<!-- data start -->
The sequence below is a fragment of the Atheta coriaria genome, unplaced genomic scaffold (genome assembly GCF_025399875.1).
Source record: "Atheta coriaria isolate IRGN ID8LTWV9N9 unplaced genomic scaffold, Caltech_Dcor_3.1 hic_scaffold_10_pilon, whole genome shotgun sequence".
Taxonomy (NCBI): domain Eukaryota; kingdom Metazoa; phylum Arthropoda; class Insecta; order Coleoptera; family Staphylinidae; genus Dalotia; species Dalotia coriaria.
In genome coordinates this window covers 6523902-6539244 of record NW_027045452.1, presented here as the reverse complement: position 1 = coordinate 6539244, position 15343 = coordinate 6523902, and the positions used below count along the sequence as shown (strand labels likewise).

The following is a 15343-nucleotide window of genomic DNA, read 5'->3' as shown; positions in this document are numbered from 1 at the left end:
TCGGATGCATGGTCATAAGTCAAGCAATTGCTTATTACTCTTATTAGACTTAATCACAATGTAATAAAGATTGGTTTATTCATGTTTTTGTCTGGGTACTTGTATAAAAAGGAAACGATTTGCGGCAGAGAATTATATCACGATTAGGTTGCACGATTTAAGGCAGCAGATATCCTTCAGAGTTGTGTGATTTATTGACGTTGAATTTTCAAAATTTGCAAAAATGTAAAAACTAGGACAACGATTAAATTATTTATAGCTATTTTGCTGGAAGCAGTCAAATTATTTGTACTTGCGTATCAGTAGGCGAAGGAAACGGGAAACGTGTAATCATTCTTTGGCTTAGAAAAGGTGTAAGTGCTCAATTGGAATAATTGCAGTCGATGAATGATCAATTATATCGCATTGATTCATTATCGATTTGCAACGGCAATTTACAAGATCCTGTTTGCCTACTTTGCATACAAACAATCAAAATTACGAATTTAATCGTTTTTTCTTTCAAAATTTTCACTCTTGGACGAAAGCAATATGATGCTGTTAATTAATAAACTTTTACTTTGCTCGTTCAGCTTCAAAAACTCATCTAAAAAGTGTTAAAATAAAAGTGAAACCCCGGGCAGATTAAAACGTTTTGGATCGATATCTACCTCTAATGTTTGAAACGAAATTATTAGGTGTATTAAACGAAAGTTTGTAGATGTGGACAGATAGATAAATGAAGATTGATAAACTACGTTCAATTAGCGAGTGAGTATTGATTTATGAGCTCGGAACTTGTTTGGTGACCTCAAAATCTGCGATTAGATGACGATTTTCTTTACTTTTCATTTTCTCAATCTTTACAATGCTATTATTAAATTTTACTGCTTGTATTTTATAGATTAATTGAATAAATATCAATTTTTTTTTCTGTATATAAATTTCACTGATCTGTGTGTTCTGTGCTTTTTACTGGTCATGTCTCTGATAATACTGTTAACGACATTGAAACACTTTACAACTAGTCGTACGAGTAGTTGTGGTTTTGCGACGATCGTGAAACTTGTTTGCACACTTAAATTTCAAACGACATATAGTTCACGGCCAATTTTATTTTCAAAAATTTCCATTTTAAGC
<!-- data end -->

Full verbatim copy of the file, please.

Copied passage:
The sequence below is a fragment of the Atheta coriaria genome, unplaced genomic scaffold (genome assembly GCF_025399875.1).
Source record: "Atheta coriaria isolate IRGN ID8LTWV9N9 unplaced genomic scaffold, Caltech_Dcor_3.1 hic_scaffold_10_pilon, whole genome shotgun sequence".
Taxonomy (NCBI): domain Eukaryota; kingdom Metazoa; phylum Arthropoda; class Insecta; order Coleoptera; family Staphylinidae; genus Dalotia; species Dalotia coriaria.
In genome coordinates this window covers 6523902-6539244 of record NW_027045452.1, presented here as the reverse complement: position 1 = coordinate 6539244, position 15343 = coordinate 6523902, and the positions used below count along the sequence as shown (strand labels likewise).

The following is a 15343-nucleotide window of genomic DNA, read 5'->3' as shown; positions in this document are numbered from 1 at the left end:
TCGGATGCATGGTCATAAGTCAAGCAATTGCTTATTACTCTTATTAGACTTAATCACAATGTAATAAAGATTGGTTTATTCATGTTTTTGTCTGGGTACTTGTATAAAAAGGAAACGATTTGCGGCAGAGAATTATATCACGATTAGGTTGCACGATTTAAGGCAGCAGATATCCTTCAGAGTTGTGTGATTTATTGACGTTGAATTTTCAAAATTTGCAAAAATGTAAAAACTAGGACAACGATTAAATTATTTATAGCTATTTTGCTGGAAGCAGTCAAATTATTTGTACTTGCGTATCAGTAGGCGAAGGAAACGGGAAACGTGTAATCATTCTTTGGCTTAGAAAAGGTGTAAGTGCTCAATTGGAATAATTGCAGTCGATGAATGATCAATTATATCGCATTGATTCATTATCGATTTGCAACGGCAATTTACAAGATCCTGTTTGCCTACTTTGCATACAAACAATCAAAATTACGAATTTAATCGTTTTTTCTTTCAAAATTTTCACTCTTGGACGAAAGCAATATGATGCTGTTAATTAATAAACTTTTACTTTGCTCGTTCAGCTTCAAAAACTCATCTAAAAAGTGTTAAAATAAAAGTGAAACCCCGGGCAGATTAAAACGTTTTGGATCGATATCTACCTCTAATGTTTGAAACGAAATTATTAGGTGTATTAAACGAAAGTTTGTAGATGTGGACAGATAGATAAATGAAGATTGATAAACTACGTTCAATTAGCGAGTGAGTATTGATTTATGAGCTCGGAACTTGTTTGGTGACCTCAAAATCTGCGATTAGATGACGATTTTCTTTACTTTTCATTTTCTCAATCTTTACAATGCTATTATTAAATTTTACTGCTTGTATTTTATAGATTAATTGAATAAATATCAATTTTTTTTTCTGTATATAAATTTCACTGATCTGTGTGTTCTGTGCTTTTTACTGGTCATGTCTCTGATAATACTGTTAACGACATTGAAACACTTTACAACTAGTCGTACGAGTAGTTGTGGTTTTGCGACGATCGTGAAACTTGTTTGCACACTTAAATTTCAAACGACATATAGTTCACGGCCAATTTTATTTTCAAAAATTTCCATTTTAAGC